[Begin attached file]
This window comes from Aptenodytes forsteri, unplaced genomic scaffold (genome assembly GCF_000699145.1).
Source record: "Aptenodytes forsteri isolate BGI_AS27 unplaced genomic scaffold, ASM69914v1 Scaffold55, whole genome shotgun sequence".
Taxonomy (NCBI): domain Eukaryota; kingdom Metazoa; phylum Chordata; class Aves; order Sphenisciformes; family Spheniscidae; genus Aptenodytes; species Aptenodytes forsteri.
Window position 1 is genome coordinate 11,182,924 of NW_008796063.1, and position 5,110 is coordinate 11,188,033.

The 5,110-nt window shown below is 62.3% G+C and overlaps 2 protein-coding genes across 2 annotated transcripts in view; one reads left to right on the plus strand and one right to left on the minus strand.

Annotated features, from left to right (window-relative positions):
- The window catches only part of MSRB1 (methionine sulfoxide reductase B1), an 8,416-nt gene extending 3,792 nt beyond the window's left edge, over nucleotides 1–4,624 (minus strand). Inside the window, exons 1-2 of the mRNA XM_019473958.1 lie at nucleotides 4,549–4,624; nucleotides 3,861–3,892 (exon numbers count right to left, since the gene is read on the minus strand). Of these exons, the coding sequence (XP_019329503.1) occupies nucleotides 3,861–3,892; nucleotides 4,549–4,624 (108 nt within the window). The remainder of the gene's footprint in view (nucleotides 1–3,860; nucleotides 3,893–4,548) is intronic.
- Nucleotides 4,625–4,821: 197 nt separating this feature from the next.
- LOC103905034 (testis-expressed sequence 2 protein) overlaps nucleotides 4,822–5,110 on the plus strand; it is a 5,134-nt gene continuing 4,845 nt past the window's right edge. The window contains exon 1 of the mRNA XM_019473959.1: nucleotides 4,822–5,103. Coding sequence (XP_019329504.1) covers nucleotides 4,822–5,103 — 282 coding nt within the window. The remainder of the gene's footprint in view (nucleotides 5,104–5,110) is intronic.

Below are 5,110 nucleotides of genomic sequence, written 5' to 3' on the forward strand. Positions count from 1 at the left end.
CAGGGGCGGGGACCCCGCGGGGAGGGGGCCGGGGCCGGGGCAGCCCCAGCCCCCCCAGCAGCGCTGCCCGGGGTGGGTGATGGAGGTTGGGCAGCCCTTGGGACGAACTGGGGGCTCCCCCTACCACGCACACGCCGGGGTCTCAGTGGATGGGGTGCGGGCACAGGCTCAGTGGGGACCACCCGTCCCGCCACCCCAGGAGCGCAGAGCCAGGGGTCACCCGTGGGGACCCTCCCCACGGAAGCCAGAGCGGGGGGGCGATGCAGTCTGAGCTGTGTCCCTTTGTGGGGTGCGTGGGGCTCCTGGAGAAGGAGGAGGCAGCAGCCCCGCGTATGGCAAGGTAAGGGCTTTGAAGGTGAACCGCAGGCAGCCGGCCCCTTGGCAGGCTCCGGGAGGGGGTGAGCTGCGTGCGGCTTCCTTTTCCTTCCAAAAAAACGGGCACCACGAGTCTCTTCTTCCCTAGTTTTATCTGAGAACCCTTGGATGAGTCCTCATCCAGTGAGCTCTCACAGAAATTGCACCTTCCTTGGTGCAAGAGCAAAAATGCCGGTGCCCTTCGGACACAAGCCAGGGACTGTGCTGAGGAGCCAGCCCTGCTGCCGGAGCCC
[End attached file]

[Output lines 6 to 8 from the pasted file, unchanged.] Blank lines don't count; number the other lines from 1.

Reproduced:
Annotated features, from left to right (window-relative positions):
- The window catches only part of MSRB1 (methionine sulfoxide reductase B1), an 8,416-nt gene extending 3,792 nt beyond the window's left edge, over nucleotides 1–4,624 (minus strand). Inside the window, exons 1-2 of the mRNA XM_019473958.1 lie at nucleotides 4,549–4,624; nucleotides 3,861–3,892 (exon numbers count right to left, since the gene is read on the minus strand). Of these exons, the coding sequence (XP_019329503.1) occupies nucleotides 3,861–3,892; nucleotides 4,549–4,624 (108 nt within the window). The remainder of the gene's footprint in view (nucleotides 1–3,860; nucleotides 3,893–4,548) is intronic.
- Nucleotides 4,625–4,821: 197 nt separating this feature from the next.